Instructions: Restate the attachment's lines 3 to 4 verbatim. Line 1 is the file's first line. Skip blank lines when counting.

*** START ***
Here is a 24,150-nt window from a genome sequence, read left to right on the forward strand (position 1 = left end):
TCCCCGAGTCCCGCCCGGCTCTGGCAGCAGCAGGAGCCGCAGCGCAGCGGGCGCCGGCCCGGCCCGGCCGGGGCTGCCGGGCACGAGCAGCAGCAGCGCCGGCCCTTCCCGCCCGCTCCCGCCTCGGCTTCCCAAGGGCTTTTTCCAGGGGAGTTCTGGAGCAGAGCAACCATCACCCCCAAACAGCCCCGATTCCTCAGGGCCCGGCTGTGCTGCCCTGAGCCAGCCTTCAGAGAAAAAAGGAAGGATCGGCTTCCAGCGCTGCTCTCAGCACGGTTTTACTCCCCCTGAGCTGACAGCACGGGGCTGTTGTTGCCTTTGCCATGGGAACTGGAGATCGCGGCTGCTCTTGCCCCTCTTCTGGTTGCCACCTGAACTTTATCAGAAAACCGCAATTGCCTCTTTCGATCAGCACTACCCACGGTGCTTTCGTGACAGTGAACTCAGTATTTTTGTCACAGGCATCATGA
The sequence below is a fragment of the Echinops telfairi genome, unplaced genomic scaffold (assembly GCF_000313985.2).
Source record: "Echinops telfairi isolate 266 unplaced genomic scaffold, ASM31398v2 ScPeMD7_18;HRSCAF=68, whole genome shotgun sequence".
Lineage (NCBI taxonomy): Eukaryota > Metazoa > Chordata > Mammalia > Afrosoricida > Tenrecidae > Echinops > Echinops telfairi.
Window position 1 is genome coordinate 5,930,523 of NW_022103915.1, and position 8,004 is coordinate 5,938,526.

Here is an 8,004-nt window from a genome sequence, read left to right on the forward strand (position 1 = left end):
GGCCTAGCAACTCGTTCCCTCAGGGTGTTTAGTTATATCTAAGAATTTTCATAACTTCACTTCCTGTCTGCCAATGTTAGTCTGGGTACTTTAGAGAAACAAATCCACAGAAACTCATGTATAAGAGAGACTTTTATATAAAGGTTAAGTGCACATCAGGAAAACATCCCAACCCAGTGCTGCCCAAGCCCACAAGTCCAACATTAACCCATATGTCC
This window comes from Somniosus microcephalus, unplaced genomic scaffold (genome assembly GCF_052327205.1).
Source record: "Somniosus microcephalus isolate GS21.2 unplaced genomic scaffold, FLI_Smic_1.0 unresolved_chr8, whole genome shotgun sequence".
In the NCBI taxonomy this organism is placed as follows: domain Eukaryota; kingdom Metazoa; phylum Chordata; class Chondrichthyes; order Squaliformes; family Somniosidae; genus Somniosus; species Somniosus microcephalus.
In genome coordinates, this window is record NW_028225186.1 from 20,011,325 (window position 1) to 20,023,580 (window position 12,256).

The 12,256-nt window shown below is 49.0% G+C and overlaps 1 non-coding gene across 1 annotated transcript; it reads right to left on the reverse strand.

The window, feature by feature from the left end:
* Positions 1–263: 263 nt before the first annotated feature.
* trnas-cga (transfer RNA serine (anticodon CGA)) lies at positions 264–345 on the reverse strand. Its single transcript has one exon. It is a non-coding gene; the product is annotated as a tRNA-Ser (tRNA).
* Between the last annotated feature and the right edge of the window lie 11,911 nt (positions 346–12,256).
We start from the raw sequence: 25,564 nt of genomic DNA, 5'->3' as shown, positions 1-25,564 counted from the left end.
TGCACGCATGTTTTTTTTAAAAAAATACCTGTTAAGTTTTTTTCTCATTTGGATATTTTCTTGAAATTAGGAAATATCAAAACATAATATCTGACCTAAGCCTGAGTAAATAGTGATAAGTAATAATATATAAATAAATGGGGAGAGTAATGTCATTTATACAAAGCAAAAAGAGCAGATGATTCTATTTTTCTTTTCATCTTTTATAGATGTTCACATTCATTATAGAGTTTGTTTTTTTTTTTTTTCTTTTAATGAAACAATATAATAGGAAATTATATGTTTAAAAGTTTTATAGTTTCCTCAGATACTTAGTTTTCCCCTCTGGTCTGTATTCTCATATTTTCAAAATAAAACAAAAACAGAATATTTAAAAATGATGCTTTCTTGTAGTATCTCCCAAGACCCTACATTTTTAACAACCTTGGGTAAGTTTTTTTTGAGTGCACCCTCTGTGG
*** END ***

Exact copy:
The sequence below is a fragment of the Echinops telfairi genome, unplaced genomic scaffold (assembly GCF_000313985.2).
Source record: "Echinops telfairi isolate 266 unplaced genomic scaffold, ASM31398v2 ScPeMD7_18;HRSCAF=68, whole genome shotgun sequence".